The Electric Sector is Closely Monitoring Federal Infrastructure Plans

President Donald Trump
State of the Union Statement on Infrastructure Initiative

“Tonight, I am calling on the Congress to produce a bill that generates at least $1.5 trillion for the new infrastructure investment we need.”

IoIState of the Union Poll

From Oregon to Washington, D.C., the electric utility sector tuned in to President Donald Trump’s State of the Union address Tuesday evening. The next day, it was eager for more details.

They want to know what lies ahead for one of the most capital-intensive sectors ofn the U.S. economy.

Out in Oregon, where wind and solar power are rampant, and longstanding federal hydroelectric power dams light the region, utilities are digging in to the president’s proposals.

“We’ll be reviewing the administration’s infrastructure proposals closely, recognizing that there may be an opportunity to promote better coordination on projects that could support grid modernization and security as well as transportation electrification in Oregon and across the country, said Sheelagh Bandettini, Portland General Electric director of corporate communications.

PGE is based in Portland, serves 862,000 customers and operates $9.9 billion in assets.

“These kinds of projects can be complex and must balance legitimate concerns and benefits carefully, working with stakeholders and the public to assure broad, well-informed support as well as timely, cost-effective implementation,” she said.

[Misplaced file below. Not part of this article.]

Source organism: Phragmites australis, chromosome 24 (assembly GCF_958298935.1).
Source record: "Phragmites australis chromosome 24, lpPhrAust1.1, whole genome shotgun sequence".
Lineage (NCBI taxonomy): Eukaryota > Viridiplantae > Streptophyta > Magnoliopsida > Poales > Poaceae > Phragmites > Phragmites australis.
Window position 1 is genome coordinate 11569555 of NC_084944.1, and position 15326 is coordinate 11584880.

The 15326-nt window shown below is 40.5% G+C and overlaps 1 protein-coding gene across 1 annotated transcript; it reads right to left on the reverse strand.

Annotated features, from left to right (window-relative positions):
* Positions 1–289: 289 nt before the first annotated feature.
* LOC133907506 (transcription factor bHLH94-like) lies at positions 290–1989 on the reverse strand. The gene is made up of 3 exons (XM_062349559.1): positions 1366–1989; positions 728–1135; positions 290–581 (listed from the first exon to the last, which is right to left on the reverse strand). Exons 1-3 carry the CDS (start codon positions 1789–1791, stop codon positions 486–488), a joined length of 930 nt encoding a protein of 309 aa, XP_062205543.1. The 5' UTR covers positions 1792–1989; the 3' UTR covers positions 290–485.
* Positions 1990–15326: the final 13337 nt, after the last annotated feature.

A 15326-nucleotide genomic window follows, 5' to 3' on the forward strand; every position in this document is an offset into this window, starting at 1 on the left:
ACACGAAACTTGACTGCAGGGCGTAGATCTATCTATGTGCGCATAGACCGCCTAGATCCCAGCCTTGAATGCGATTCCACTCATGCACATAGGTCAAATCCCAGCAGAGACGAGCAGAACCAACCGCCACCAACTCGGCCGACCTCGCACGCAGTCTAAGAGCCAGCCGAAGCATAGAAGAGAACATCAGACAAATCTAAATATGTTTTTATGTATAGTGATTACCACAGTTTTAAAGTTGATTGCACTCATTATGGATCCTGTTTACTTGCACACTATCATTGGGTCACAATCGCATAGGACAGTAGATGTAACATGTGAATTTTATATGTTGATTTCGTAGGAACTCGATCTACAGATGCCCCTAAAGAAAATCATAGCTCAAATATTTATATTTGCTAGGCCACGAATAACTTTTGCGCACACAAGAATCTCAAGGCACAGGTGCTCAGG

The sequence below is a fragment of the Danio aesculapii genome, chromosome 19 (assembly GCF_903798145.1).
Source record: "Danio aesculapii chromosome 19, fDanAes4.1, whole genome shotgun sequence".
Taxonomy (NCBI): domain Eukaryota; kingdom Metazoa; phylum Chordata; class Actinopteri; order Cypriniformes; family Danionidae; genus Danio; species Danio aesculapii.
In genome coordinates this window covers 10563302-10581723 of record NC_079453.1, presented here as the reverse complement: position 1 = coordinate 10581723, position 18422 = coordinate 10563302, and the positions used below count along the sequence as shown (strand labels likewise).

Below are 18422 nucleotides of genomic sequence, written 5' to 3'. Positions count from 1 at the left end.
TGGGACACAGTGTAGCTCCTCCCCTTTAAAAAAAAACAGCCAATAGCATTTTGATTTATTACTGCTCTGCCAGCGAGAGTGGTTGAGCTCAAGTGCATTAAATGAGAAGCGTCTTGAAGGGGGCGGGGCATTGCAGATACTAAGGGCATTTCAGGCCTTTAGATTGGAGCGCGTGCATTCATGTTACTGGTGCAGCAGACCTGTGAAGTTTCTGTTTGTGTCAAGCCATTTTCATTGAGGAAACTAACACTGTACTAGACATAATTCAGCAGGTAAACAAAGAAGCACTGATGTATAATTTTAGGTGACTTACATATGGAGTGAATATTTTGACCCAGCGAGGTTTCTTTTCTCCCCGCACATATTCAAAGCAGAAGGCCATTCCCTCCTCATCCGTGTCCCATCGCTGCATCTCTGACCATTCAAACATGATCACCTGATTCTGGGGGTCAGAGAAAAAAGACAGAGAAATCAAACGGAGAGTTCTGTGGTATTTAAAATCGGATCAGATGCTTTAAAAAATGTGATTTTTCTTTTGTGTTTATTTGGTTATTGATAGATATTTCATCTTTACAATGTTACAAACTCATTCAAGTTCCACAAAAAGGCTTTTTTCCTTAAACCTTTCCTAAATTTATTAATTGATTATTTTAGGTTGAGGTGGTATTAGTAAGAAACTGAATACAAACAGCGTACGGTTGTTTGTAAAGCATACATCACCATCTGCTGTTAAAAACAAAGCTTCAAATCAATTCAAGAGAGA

The response in Chicago from utility giant Exelon Wednesday was similar.

“Building the next generation power grid continues to be a high priority for Exelon, and we are investing $20 billion at our six utilities over four years to upgrade our infrastructure and incorporate technology that will improve reliability and resiliency and give customers more tools to manage their energy,” the company said in response to questions from Icons of Infrastructure.     

Exelon has 10 million customers in Illinois, the District of Columbia, Maryland, New Jersey, Pennsylvania and Delaware.

In Washington, the voice of the investor-owned electric utility industry, the Edison Electric Institute, called for speeding up the approval process for erecting new electric infrastructure.

“We are pleased to hear President Trump say that infrastructure is a top priority of the administration, as this issue is a top priority of the electric power industry,” said Kathy Steckelberg, vice president of government relations at EEI.

EEI members provide power to 220 million Americans.

“EEI believes it is important that infrastructure spending helps support development of smart communities and electrification of the transportation sector. We fully support streamlining and expediting the process for permitting and siting energy infrastructure – including transmission, natural gas facilities and pipelines, hydroelectric facilities, and renewable energy facilities – to ensure that energy can get where it is needed, when it is needed. We also support better electric-natural gas coordination,” Steckelberg said.

The energy world received a major infusion of $4.5 billion for its smart grid nine years ago under President Obama’s economic stimulus plan and is eager for comparable game change investments ahead.

Many across the industry anticipate a similar large buildout may be imminent.

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